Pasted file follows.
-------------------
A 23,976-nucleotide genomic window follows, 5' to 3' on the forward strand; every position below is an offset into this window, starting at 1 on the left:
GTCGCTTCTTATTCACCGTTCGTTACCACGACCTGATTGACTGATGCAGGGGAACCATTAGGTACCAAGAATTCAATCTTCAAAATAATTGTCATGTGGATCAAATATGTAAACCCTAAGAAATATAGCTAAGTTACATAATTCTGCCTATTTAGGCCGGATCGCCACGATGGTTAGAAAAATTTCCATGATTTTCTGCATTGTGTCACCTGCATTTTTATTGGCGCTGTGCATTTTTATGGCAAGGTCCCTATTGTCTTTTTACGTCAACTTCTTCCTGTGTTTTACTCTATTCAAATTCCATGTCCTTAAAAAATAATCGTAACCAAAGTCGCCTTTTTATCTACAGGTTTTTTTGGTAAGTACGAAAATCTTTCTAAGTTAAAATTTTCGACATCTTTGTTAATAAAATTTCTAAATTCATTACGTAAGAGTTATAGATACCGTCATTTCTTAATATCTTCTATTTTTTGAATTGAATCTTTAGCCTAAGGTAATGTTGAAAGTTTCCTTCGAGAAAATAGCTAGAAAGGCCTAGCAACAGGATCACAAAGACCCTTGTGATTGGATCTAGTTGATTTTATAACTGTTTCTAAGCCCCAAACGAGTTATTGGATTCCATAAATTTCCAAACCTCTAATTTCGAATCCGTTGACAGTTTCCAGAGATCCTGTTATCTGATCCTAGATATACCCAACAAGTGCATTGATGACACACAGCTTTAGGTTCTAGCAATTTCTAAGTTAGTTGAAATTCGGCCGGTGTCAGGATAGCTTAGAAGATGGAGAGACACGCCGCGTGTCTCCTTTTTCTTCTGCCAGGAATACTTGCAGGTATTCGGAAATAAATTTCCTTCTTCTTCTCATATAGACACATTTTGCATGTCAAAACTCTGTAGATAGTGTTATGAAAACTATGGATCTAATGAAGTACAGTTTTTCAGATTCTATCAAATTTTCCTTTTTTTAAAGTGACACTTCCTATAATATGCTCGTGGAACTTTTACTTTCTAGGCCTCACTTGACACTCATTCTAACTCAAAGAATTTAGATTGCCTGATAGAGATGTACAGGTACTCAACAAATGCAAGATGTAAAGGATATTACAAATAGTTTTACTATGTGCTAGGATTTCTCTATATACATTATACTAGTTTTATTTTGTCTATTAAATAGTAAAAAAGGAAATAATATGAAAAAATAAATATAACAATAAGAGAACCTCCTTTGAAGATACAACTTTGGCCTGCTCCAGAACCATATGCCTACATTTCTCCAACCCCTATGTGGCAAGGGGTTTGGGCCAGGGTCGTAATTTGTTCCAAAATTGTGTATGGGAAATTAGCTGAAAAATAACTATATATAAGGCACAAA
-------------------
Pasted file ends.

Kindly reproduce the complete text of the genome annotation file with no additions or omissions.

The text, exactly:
A 23,976-nucleotide genomic window follows, 5' to 3' on the forward strand; every position below is an offset into this window, starting at 1 on the left:
GTCGCTTCTTATTCACCGTTCGTTACCACGACCTGATTGACTGATGCAGGGGAACCATTAGGTACCAAGAATTCAATCTTCAAAATAATTGTCATGTGGATCAAATATGTAAACCCTAAGAAATATAGCTAAGTTACATAATTCTGCCTATTTAGGCCGGATCGCCACGATGGTTAGAAAAATTTCCATGATTTTCTGCATTGTGTCACCTGCATTTTTATTGGCGCTGTGCATTTTTATGGCAAGGTCCCTATTGTCTTTTTACGTCAACTTCTTCCTGTGTTTTACTCTATTCAAATTCCATGTCCTTAAAAAATAATCGTAACCAAAGTCGCCTTTTTATCTACAGGTTTTTTTGGTAAGTACGAAAATCTTTCTAAGTTAAAATTTTCGACATCTTTGTTAATAAAATTTCTAAATTCATTACGTAAGAGTTATAGATACCGTCATTTCTTAATATCTTCTATTTTTTGAATTGAATCTTTAGCCTAAGGTAATGTTGAAAGTTTCCTTCGAGAAAATAGCTAGAAAGGCCTAGCAACAGGATCACAAAGACCCTTGTGATTGGATCTAGTTGATTTTATAACTGTTTCTAAGCCCCAAACGAGTTATTGGATTCCATAAATTTCCAAACCTCTAATTTCGAATCCGTTGACAGTTTCCAGAGATCCTGTTATCTGATCCTAGATATACCCAACAAGTGCATTGATGACACACAGCTTTAGGTTCTAGCAATTTCTAAGTTAGTTGAAATTCGGCCGGTGTCAGGATAGCTTAGAAGATGGAGAGACACGCCGCGTGTCTCCTTTTTCTTCTGCCAGGAATACTTGCAGGTATTCGGAAATAAATTTCCTTCTTCTTCTCATATAGACACATTTTGCATGTCAAAACTCTGTAGATAGTGTTATGAAAACTATGGATCTAATGAAGTACAGTTTTTCAGATTCTATCAAATTTTCCTTTTTTTAAAGTGACACTTCCTATAATATGCTCGTGGAACTTTTACTTTCTAGGCCTCACTTGACACTCATTCTAACTCAAAGAATTTAGATTGCCTGATAGAGATGTACAGGTACTCAACAAATGCAAGATGTAAAGGATATTACAAATAGTTTTACTATGTGCTAGGATTTCTCTATATACATTATACTAGTTTTATTTTGTCTATTAAATAGTAAAAAAGGAAATAATATGAAAAAATAAATATAACAATAAGAGAACCTCCTTTGAAGATACAACTTTGGCCTGCTCCAGAACCATATGCCTACATTTCTCCAACCCCTATGTGGCAAGGGGTTTGGGCCAGGGTCGTAATTTGTTCCAAAATTGTGTATGGGAAATTAGCTGAAAAATAACTATATATAAGGCACAAA